UI Fail! Winamp

I know I’m not the only person that runs windows with the task bar somewhere else besides the default bottom of the screen position. While I’m particularly taken to have my task bar at the top, there are many a developer I’ve seen use the taskbar on the side as well. And why shouldn’t people be able to move the task bar? It’s such an easy thing to do in Windows, back in the heydays of Windows 95, it was as easy to resize and move the bar as it was to just select something inside of it.

So why is it that more then 10 years since it’s original inception, we still see things like this:


That’s Winamp’s update alert visible under my top oriented task bar. Tsk. The Winamp developers are apparently unaware to the fact that this is a very probably place for the task bar to be, but they care not. Winamp will incessantly keep placing that damn alert window at the very top of the screen whenever the program is opened, even if i bother the move the window down before closing the program.

The worst part is not that the window appears when Winamp starts, but rather that under Windows Vista, it can’t be closed to easily. The task bar in Vista, unlike that of previous Windows versions, can’t be shrunk manually. To close this errant window, I have to make the task bar auto-hide, be careful not to get too close to the edge for the task bar to show it self again, while I try to press the (x) to close the window. I can’t even right click on Winamp and un-select the alert window, like I could un-select the Playlist window to hide it.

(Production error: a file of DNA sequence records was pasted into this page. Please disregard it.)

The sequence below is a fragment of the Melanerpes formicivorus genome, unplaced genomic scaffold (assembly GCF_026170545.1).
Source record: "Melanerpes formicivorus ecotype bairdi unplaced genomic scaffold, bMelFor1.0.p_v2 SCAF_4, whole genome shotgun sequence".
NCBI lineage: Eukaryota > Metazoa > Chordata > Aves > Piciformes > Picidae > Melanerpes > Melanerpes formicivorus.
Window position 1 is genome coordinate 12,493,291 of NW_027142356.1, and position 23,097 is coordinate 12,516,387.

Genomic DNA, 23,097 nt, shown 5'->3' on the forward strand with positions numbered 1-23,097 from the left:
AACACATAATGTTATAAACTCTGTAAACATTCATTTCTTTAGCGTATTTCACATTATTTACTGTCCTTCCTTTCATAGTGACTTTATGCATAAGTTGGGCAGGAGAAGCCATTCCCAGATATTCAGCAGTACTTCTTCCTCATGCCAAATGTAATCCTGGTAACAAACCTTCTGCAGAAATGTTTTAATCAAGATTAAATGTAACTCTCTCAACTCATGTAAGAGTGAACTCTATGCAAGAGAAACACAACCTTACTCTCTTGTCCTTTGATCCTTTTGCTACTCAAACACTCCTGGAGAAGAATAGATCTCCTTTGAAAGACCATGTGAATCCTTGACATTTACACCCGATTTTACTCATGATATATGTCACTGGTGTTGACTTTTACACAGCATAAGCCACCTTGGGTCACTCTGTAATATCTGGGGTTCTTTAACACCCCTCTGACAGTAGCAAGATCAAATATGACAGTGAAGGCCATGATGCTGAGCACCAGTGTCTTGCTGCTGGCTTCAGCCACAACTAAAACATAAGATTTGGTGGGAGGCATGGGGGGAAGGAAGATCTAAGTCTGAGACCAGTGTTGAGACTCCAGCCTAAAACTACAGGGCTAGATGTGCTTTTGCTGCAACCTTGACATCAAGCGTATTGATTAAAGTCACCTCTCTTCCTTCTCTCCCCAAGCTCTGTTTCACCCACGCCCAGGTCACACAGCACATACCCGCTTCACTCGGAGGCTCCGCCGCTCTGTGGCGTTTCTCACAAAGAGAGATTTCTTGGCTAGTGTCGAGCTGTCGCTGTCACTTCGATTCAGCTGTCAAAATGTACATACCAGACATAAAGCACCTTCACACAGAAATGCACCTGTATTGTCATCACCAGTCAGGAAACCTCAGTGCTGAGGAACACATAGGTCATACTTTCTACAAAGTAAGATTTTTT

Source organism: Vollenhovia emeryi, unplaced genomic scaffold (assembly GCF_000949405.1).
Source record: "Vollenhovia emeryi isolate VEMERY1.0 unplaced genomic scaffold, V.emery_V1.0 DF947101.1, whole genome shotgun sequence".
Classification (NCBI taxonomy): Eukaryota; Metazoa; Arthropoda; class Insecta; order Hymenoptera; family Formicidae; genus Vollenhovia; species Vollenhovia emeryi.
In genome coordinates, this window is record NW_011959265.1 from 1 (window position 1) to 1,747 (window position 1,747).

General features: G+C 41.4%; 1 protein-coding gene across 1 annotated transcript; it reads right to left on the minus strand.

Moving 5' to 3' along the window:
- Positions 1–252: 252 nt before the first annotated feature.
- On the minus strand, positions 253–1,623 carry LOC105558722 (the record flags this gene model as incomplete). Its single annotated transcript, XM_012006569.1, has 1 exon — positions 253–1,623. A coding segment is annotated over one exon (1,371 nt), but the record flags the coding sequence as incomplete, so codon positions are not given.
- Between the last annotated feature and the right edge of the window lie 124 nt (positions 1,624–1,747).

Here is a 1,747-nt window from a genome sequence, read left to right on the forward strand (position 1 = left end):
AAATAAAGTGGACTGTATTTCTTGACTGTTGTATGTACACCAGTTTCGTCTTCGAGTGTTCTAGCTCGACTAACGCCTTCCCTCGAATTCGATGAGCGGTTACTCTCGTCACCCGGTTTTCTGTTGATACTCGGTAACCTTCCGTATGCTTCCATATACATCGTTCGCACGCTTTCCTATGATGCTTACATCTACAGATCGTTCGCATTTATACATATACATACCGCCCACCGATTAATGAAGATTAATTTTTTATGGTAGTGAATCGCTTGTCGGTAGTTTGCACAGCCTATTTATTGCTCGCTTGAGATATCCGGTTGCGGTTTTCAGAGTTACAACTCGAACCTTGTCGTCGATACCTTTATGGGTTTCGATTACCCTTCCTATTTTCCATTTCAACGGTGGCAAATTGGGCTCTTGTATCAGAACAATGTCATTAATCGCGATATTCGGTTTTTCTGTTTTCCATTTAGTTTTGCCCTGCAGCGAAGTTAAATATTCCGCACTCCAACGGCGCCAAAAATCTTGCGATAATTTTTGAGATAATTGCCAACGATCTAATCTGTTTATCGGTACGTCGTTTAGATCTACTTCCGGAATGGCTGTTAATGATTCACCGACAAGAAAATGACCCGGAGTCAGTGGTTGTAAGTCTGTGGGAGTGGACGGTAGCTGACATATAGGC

I seriously doubt the Winamp developers really wanted to make closing that popup such a pain, but due to their lack of forethought about different monitor and task bar configurations, they have made what should be simple, rather complex. And that’s a problem for me, because as Jeff Atwood stated, we […] tend to radically underestimate the impact of the dozens of small events in our lives throughout the day. Every user interface for your application should always be simple and straight forward to use. As tools, applications have to be as out of the way as possible to let the user do what they want with the application. When an application adds just a little bit of annoyance, or a little bit of uneeded complexity, it’s UI is failing you.

July 14, 2008 10:03 PM UI Fail


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